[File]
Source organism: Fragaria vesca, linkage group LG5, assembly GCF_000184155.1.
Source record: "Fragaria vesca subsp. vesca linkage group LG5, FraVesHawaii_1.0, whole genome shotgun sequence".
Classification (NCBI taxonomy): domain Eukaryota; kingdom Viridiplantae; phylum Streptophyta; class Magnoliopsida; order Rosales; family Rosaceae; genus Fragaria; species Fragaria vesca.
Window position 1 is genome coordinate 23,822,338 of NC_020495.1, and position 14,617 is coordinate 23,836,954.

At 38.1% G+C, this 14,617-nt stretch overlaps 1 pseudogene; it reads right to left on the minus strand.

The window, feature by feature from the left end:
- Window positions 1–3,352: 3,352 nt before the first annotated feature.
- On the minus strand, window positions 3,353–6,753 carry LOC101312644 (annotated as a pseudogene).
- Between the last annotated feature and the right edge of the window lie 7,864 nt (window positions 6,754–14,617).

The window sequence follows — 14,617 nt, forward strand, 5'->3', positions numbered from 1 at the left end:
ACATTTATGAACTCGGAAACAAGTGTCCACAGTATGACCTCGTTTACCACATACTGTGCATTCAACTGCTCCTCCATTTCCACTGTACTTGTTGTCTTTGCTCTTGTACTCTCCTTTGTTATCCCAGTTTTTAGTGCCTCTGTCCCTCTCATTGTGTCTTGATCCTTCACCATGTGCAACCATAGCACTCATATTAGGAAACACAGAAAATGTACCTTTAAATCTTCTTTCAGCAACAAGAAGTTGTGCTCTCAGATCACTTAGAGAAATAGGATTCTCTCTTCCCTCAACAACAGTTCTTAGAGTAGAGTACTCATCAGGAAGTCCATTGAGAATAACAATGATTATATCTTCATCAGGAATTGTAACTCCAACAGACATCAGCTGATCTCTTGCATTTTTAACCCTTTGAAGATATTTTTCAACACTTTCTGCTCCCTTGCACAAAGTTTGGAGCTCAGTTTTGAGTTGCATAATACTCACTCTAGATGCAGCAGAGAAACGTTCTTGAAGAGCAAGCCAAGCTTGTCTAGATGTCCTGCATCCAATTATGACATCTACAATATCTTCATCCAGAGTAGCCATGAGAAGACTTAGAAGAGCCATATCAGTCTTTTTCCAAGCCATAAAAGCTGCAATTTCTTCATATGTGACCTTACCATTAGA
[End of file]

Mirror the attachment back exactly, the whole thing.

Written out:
Source organism: Fragaria vesca, linkage group LG5, assembly GCF_000184155.1.
Source record: "Fragaria vesca subsp. vesca linkage group LG5, FraVesHawaii_1.0, whole genome shotgun sequence".
Classification (NCBI taxonomy): domain Eukaryota; kingdom Viridiplantae; phylum Streptophyta; class Magnoliopsida; order Rosales; family Rosaceae; genus Fragaria; species Fragaria vesca.
Window position 1 is genome coordinate 23,822,338 of NC_020495.1, and position 14,617 is coordinate 23,836,954.

At 38.1% G+C, this 14,617-nt stretch overlaps 1 pseudogene; it reads right to left on the minus strand.

The window, feature by feature from the left end:
- Window positions 1–3,352: 3,352 nt before the first annotated feature.
- On the minus strand, window positions 3,353–6,753 carry LOC101312644 (annotated as a pseudogene).
- Between the last annotated feature and the right edge of the window lie 7,864 nt (window positions 6,754–14,617).

The window sequence follows — 14,617 nt, forward strand, 5'->3', positions numbered from 1 at the left end:
ACATTTATGAACTCGGAAACAAGTGTCCACAGTATGACCTCGTTTACCACATACTGTGCATTCAACTGCTCCTCCATTTCCACTGTACTTGTTGTCTTTGCTCTTGTACTCTCCTTTGTTATCCCAGTTTTTAGTGCCTCTGTCCCTCTCATTGTGTCTTGATCCTTCACCATGTGCAACCATAGCACTCATATTAGGAAACACAGAAAATGTACCTTTAAATCTTCTTTCAGCAACAAGAAGTTGTGCTCTCAGATCACTTAGAGAAATAGGATTCTCTCTTCCCTCAACAACAGTTCTTAGAGTAGAGTACTCATCAGGAAGTCCATTGAGAATAACAATGATTATATCTTCATCAGGAATTGTAACTCCAACAGACATCAGCTGATCTCTTGCATTTTTAACCCTTTGAAGATATTTTTCAACACTTTCTGCTCCCTTGCACAAAGTTTGGAGCTCAGTTTTGAGTTGCATAATACTCACTCTAGATGCAGCAGAGAAACGTTCTTGAAGAGCAAGCCAAGCTTGTCTAGATGTCCTGCATCCAATTATGACATCTACAATATCTTCATCCAGAGTAGCCATGAGAAGACTTAGAAGAGCCATATCAGTCTTTTTCCAAGCCATAAAAGCTGCAATTTCTTCATATGTGACCTTACCATTAGA